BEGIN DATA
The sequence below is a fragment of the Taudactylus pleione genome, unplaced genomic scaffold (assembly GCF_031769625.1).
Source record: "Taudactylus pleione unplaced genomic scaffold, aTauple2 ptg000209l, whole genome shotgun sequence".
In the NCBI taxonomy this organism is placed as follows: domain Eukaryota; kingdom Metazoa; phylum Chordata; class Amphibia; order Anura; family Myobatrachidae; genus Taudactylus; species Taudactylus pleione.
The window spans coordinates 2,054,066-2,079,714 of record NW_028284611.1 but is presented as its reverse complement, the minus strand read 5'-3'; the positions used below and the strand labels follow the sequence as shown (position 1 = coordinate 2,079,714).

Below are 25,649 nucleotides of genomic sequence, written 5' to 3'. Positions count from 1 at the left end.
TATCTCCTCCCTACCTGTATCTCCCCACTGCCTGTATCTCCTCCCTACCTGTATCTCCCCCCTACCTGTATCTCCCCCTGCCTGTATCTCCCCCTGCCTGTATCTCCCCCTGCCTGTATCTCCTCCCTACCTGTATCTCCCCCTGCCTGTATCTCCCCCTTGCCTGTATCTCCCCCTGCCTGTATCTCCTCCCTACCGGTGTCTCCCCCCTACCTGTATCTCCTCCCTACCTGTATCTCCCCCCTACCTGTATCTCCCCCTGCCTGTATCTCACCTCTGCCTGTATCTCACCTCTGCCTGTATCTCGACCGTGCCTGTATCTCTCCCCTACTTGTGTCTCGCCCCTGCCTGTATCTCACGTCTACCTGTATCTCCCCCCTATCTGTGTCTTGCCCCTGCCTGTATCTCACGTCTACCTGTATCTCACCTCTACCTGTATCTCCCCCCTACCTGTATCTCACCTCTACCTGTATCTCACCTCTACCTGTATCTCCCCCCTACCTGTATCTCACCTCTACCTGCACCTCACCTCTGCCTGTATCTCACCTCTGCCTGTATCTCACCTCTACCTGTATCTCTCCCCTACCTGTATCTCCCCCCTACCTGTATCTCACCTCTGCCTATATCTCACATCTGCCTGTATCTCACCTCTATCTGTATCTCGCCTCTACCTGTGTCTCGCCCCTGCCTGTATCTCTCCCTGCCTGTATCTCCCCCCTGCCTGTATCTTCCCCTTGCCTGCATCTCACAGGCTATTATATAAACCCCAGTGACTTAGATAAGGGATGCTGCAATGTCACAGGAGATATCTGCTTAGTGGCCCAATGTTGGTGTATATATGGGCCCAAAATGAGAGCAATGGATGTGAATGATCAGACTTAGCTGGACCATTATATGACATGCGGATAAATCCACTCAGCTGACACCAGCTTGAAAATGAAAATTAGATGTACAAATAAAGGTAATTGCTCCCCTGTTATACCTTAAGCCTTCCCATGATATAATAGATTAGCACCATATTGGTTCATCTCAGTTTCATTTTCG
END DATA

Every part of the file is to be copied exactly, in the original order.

The sequence below is a fragment of the Taudactylus pleione genome, unplaced genomic scaffold (assembly GCF_031769625.1).
Source record: "Taudactylus pleione unplaced genomic scaffold, aTauple2 ptg000209l, whole genome shotgun sequence".
In the NCBI taxonomy this organism is placed as follows: domain Eukaryota; kingdom Metazoa; phylum Chordata; class Amphibia; order Anura; family Myobatrachidae; genus Taudactylus; species Taudactylus pleione.
The window spans coordinates 2,054,066-2,079,714 of record NW_028284611.1 but is presented as its reverse complement, the minus strand read 5'-3'; the positions used below and the strand labels follow the sequence as shown (position 1 = coordinate 2,079,714).

Below are 25,649 nucleotides of genomic sequence, written 5' to 3'. Positions count from 1 at the left end.
TATCTCCTCCCTACCTGTATCTCCCCACTGCCTGTATCTCCTCCCTACCTGTATCTCCCCCCTACCTGTATCTCCCCCTGCCTGTATCTCCCCCTGCCTGTATCTCCCCCTGCCTGTATCTCCTCCCTACCTGTATCTCCCCCTGCCTGTATCTCCCCCTTGCCTGTATCTCCCCCTGCCTGTATCTCCTCCCTACCGGTGTCTCCCCCCTACCTGTATCTCCTCCCTACCTGTATCTCCCCCCTACCTGTATCTCCCCCTGCCTGTATCTCACCTCTGCCTGTATCTCACCTCTGCCTGTATCTCGACCGTGCCTGTATCTCTCCCCTACTTGTGTCTCGCCCCTGCCTGTATCTCACGTCTACCTGTATCTCCCCCCTATCTGTGTCTTGCCCCTGCCTGTATCTCACGTCTACCTGTATCTCACCTCTACCTGTATCTCCCCCCTACCTGTATCTCACCTCTACCTGTATCTCACCTCTACCTGTATCTCCCCCCTACCTGTATCTCACCTCTACCTGCACCTCACCTCTGCCTGTATCTCACCTCTGCCTGTATCTCACCTCTACCTGTATCTCTCCCCTACCTGTATCTCCCCCCTACCTGTATCTCACCTCTGCCTATATCTCACATCTGCCTGTATCTCACCTCTATCTGTATCTCGCCTCTACCTGTGTCTCGCCCCTGCCTGTATCTCTCCCTGCCTGTATCTCCCCCCTGCCTGTATCTTCCCCTTGCCTGCATCTCACAGGCTATTATATAAACCCCAGTGACTTAGATAAGGGATGCTGCAATGTCACAGGAGATATCTGCTTAGTGGCCCAATGTTGGTGTATATATGGGCCCAAAATGAGAGCAATGGATGTGAATGATCAGACTTAGCTGGACCATTATATGACATGCGGATAAATCCACTCAGCTGACACCAGCTTGAAAATGAAAATTAGATGTACAAATAAAGGTAATTGCTCCCCTGTTATACCTTAAGCCTTCCCATGATATAATAGATTAGCACCATATTGGTTCATCTCAGTTTCATTTTCG